Freezin’ for a reason: Polar Plunge exceeds fundraising goal for Special Olympics Virginia
DALEVILLE, Va. – Saturday marked another successful polar plunge benefitting Special Olympics Virginia. The scenery was a little different for this year’s Polar Plunge but the cause was the same. “We were freezin’ for a reason,” WSLS 10 News team co-captain and anchor Brittny McGraw said. “You can’t ask for a more worthy organization than the Special Olympics of Virginia,” Haniewich said. Thanks to your generous donations, the 10 News team also exceeded its goal, raising $6,650.
Fundraising, team building continue for 2021 Polar Plunge
ROANOKE, Va. – In less than a month, individuals and teams from across Virginia will take part in the 2021 Polar Plunge to benefit Special Olympics Virginia, but with a twist. Instead, people get to “plunge their way” and decide how they want to take the plunge. Money raised by the event supports Special Olympics’ mission to provide year-round sports training and athletic competition for children and adults with intellectual disabilities. As a proud sponsor, WSLS 10 is participating and raising money to help Special Olympics. Special Olympics Virginia is planning a week of Polar Plunge activities starting February 1 and ending with a virtual celebration on February 6.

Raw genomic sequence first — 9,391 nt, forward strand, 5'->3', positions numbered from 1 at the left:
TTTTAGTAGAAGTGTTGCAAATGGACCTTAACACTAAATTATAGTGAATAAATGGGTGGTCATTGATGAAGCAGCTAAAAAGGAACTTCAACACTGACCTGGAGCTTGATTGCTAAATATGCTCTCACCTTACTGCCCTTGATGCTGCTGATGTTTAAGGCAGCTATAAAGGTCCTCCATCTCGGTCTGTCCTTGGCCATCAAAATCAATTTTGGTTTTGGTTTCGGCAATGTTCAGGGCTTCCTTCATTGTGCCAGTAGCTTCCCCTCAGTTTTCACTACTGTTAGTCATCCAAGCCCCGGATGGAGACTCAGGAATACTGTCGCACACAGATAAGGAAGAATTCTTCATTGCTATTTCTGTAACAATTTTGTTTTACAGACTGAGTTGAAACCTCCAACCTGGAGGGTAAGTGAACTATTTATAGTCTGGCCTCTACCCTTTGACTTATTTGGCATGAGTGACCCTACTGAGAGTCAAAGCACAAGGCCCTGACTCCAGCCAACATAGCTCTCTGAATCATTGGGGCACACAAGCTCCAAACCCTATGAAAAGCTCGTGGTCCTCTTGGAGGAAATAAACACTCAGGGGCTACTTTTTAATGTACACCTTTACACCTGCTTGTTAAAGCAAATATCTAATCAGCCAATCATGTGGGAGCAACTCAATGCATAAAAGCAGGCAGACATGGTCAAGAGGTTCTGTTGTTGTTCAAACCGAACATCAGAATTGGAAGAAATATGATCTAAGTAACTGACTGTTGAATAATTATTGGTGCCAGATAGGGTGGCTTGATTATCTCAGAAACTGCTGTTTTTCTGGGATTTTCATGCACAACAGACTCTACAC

Special Olympics athletes, supporters encouraged to ‘Plunge Your Way’
The annual event raises money to support the athletes and mission of Special Olympics Virginia. The upcoming plunge will look different because of the pandemic, as participants get to plunge their way. “We are looking for a hot tub to do it,” said Joey Wheeler, an Area 9 Special Olympics athlete. Special Olympics knows, no matter how participants plunge, it will make a big splash in the lives of their athletes and volunteers. Click here for more information on the 2021 Polar Plunge and how to get involved.
Special Olympics athletes, volunteers get creative to stay connected during pandemic
BLACKSBURG, Va. – More than 200 teams across the Commonwealth have signed up to take the Polar Plunge to raise money and awareness for Special Olympics Virginia. The annual Polar Plunge supports the programs and mission of Special Olympics, which works to provide year-round sports training and competition for children and adults with intellectual disabilities. Athletes and volunteers have turned to virtual events and individual fitness challenges to stay together despite being physically apart. “If we don’t keep our athletes and volunteers together, those connections will come apart, so that’s a lot of what we’ve been trying to work on,” said Nancy Morehouse, Southwest Region Director for Special Olympics Virginia. Special Olympics athletes and volunteers have enjoyed virtual dance parties, Halloween-themed get-togethers and socially-distanced fitness competitions to stay connected during the pandemic.
Plunge it your way: Biggest fundraiser for Special Olympics Virginia going virtual in 2021